Abstract: Methamphetamine Use Among Black Sexual Minority Men in Chicago: The Other Public Health Crisis (Society for Social Work and Research 25th Annual Conference - Social Work Science for Social Change)

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Methamphetamine Use Among Black Sexual Minority Men in Chicago: The Other Public Health Crisis

Friday, January 22, 2021
* noted as presenting author
Keith Green, PhD, Assistant Professor, Loyola University, Chicago, Chicago, IL
Background and Purpose

Methamphetamine use is a growing phenomenon among Black gay, bisexual, and other men who have sex with men (BGBMSM). Behavioral research suggests that BGBMSM who use methamphetamine are more likely to engage in condomless anal intercourse and to have multiple sex partners, increasing their likelihood of HIV transmission and acquisition. Moreover, the risk behaviors associated with methamphetamine use amplify social network factors that have historically contributed to disparate HIV infection rates among this population.


Employing a Community-Based Participatory Research framework, the primary aim of Crystal CLEAR Chicago (CCC) was to understand and describe the reported rise in methamphetamine use/abuse among BGBMSM in Chicago. CCC also focused on identifying available treatment resources and informing the development of novel strategies for addressing this emerging phenomenon. A series of focus groups (n=6) were conducted with various subcommunities of BGBMSM, followed by in-depth interviews with current and past methamphetamine users (n=20) and supplementary interviews with medical and social service providers in Chicago (n=7). In alignment with the primary aims of the project, transcripts were coded and analyzed using thematic analysis.


Findings suggest that methamphetamine use/abuse is indeed a growing and concerning phenomenon among BGBMSM in Chicago. While participants estimate that upwards of 20-35% of BGBMSM in the city are potentially using methamphetamine, leaders within the House Ballroom and Family scenes believe that this number may be even higher within their respective communities. Motivations for use include escapism from the trauma of adverse childhood experiences (including familial rejection based on sexual orientation) and general life stressors (including housing instability and living with HIV), as well as curiosity about the impact of methamphetamine on sexual drive and experience.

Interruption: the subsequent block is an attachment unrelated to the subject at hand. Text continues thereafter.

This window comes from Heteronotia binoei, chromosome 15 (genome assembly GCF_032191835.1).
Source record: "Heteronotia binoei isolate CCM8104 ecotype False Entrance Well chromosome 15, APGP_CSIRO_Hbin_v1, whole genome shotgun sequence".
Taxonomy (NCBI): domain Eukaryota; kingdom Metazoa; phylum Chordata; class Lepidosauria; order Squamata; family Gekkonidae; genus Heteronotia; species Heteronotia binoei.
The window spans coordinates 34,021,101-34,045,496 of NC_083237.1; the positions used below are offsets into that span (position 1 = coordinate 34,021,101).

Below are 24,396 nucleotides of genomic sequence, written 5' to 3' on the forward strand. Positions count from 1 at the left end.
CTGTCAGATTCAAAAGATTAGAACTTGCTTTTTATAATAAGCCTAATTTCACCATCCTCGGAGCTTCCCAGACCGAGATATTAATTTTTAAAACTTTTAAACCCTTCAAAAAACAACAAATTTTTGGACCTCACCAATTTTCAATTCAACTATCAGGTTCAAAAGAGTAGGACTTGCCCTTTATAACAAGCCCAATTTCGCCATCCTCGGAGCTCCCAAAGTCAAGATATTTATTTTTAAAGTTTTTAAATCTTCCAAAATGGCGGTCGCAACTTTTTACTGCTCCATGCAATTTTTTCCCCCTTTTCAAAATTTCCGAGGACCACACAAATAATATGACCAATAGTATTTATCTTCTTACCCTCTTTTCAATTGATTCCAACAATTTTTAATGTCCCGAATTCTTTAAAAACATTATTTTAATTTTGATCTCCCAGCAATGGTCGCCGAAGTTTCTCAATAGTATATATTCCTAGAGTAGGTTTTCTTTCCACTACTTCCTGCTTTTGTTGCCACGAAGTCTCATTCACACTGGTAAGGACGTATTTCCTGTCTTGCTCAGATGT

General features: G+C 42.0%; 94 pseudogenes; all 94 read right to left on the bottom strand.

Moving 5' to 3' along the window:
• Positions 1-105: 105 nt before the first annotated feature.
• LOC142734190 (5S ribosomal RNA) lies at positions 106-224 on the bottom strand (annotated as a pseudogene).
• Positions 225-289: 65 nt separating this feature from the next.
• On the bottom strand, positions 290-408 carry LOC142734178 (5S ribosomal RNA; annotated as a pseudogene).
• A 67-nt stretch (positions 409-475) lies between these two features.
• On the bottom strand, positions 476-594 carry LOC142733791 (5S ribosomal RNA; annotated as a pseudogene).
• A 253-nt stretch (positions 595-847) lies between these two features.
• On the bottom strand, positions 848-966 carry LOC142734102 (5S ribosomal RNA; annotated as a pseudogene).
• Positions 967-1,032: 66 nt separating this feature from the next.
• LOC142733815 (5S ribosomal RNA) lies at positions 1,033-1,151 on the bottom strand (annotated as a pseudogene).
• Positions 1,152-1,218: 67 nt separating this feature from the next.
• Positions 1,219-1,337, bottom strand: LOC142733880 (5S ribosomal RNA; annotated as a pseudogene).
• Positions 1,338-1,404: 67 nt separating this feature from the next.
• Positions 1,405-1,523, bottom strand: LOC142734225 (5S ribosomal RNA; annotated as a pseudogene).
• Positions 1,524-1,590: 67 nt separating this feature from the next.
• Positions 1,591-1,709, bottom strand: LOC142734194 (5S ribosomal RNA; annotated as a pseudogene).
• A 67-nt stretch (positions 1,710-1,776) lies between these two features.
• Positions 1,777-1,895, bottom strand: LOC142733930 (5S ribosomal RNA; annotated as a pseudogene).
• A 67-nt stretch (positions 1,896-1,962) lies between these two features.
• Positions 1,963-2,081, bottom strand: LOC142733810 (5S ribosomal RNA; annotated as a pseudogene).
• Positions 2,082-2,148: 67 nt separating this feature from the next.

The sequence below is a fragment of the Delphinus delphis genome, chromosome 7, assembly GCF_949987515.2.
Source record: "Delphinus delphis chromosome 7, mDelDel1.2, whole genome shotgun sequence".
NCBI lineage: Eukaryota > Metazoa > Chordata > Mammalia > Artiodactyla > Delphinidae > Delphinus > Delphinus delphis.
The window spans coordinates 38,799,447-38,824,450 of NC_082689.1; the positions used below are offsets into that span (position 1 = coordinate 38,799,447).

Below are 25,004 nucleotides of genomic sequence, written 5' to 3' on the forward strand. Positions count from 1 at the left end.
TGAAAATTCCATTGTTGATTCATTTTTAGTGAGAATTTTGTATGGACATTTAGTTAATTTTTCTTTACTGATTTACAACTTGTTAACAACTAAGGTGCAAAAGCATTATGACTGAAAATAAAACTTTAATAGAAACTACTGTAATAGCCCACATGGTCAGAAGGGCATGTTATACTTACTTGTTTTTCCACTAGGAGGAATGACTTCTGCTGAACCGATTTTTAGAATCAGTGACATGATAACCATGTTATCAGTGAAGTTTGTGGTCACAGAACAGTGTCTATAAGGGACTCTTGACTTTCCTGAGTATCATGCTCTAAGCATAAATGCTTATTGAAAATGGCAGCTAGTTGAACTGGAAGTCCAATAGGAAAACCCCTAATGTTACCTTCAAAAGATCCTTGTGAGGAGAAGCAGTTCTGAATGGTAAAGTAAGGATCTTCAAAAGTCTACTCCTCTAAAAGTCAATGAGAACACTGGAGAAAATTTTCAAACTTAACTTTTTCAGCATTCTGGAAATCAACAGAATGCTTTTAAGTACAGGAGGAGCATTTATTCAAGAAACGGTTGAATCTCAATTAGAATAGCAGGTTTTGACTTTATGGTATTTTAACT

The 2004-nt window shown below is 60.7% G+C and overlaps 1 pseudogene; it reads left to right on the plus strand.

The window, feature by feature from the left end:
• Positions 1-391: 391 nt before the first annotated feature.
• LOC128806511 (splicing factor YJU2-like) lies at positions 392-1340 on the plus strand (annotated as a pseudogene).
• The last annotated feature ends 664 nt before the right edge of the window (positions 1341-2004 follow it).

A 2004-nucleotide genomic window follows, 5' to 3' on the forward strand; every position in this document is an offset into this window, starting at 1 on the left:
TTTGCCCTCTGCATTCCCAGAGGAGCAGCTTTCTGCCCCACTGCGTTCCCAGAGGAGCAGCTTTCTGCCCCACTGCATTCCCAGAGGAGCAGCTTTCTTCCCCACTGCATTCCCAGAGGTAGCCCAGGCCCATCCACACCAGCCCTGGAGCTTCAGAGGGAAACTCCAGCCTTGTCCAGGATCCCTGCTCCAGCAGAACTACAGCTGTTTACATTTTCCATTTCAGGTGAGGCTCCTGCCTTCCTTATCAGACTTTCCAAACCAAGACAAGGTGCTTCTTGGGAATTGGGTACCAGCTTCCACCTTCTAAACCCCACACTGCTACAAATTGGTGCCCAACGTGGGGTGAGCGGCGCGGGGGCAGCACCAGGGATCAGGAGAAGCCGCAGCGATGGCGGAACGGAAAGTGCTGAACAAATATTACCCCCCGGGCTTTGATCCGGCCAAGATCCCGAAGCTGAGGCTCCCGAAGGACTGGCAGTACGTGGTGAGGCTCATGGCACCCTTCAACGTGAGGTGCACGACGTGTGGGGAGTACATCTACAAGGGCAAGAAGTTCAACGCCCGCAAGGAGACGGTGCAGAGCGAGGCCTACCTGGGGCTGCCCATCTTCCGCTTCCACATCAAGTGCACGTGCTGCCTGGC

Participants had very limited knowledge of available treatment resources. Current and past users who indicated that they had sought treatment offer that existing substance abuse services throughout the city do not focus specifically on methamphetamine use and lack cultural competency for attending to the specific needs of BGBMSM. At most, treatment facilities served as a place of refuge from the cold and rough streets of Chicago for a limited period of time. Past users who are currently in recovery credit their faith in God and the support of a small number of Black- and Latinx-led and staffed community-based organizations throughout the city with helping them to achieve and maintain sobriety. Self-help groups such as Crystal Meth Anonymous were also reported as helpful although lacking in diversity (i.e., the majority of participants in these groups are not African American or Latinx).

Conclusions and Implications

Grounded in harm reductionist philosophies, three primary recommendations have emerged from CCC. First, a social marketing campaign is needed to inform BGBMSM about the dangers associated with methamphetamine use/abuse as well as available treatment resources. Second, the number of culturally-responsive, sex-positive treatment resources focused specifically on methamphetamine use and BGBMGM must be increased. Finally, faith leaders (particularly from within the Black church) who are both welcoming and affirming of Black GBMSM must be identified, engaged, and promoted.